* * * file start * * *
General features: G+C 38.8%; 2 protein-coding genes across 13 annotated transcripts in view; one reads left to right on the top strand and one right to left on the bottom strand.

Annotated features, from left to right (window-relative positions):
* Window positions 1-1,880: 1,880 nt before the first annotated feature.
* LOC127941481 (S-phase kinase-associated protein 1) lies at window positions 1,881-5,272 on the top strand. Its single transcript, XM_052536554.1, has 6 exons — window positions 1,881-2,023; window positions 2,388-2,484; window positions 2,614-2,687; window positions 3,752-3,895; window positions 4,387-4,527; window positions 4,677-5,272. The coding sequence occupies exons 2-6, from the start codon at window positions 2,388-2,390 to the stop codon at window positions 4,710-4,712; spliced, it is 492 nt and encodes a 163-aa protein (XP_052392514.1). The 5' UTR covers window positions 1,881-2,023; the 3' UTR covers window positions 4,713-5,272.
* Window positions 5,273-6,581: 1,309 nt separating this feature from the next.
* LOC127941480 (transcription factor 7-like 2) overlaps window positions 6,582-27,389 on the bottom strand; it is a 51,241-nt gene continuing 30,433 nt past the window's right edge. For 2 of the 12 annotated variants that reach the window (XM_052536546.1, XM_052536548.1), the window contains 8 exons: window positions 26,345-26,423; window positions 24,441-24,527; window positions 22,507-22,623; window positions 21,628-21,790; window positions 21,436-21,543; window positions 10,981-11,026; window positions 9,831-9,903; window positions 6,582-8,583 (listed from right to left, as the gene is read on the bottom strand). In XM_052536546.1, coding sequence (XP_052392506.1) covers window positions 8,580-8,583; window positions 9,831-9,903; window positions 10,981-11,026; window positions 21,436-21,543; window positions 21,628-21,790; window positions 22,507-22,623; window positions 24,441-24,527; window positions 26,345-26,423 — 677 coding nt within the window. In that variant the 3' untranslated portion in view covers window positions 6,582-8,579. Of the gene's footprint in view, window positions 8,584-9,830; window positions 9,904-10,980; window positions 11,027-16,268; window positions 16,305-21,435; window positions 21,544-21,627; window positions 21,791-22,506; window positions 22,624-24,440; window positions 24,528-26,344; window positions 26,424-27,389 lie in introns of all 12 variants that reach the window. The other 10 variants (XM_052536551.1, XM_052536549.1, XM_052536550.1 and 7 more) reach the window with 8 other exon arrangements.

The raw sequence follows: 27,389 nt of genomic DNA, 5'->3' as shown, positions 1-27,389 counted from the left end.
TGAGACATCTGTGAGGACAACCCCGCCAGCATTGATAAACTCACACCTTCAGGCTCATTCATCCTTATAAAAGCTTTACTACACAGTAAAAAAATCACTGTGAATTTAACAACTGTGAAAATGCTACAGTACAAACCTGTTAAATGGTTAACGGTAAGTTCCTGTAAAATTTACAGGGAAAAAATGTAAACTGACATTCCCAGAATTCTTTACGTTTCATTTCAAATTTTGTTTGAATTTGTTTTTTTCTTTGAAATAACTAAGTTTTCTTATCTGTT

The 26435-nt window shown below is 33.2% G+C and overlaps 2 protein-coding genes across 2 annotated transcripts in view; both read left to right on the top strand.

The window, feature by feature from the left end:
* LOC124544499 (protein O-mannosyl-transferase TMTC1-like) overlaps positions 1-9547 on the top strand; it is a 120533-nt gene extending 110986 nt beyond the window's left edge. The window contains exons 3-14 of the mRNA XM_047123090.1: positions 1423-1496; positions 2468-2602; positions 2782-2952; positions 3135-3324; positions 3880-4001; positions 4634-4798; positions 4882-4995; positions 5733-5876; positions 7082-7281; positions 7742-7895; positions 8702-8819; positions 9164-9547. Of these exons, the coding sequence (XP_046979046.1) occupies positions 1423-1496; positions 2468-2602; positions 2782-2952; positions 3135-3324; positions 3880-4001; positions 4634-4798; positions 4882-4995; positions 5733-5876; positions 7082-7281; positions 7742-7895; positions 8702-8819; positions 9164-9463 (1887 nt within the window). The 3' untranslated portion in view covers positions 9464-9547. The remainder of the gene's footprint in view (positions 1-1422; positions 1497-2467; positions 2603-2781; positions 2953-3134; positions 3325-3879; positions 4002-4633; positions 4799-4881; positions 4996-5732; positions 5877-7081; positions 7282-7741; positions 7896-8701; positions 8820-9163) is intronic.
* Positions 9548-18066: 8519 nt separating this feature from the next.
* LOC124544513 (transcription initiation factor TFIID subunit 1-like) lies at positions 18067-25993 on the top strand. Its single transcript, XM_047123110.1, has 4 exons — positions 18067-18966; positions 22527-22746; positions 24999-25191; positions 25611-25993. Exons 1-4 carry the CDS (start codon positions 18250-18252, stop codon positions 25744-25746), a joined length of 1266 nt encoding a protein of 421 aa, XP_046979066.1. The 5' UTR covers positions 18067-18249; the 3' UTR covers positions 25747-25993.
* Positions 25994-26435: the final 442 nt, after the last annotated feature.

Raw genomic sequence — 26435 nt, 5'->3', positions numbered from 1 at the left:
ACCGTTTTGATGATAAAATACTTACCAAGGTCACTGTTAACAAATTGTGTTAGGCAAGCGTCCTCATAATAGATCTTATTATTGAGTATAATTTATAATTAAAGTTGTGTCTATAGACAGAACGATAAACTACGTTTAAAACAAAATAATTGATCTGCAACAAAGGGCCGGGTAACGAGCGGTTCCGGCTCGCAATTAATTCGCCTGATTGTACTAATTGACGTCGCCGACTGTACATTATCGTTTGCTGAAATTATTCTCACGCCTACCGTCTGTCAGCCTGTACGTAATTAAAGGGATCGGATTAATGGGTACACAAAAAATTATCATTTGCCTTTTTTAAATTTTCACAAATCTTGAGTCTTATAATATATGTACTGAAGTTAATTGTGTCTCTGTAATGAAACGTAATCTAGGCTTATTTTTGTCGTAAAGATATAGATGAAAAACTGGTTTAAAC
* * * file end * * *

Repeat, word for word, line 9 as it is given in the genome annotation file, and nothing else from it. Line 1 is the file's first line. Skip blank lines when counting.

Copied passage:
The 26435-nt window shown below is 33.2% G+C and overlaps 2 protein-coding genes across 2 annotated transcripts in view; both read left to right on the top strand.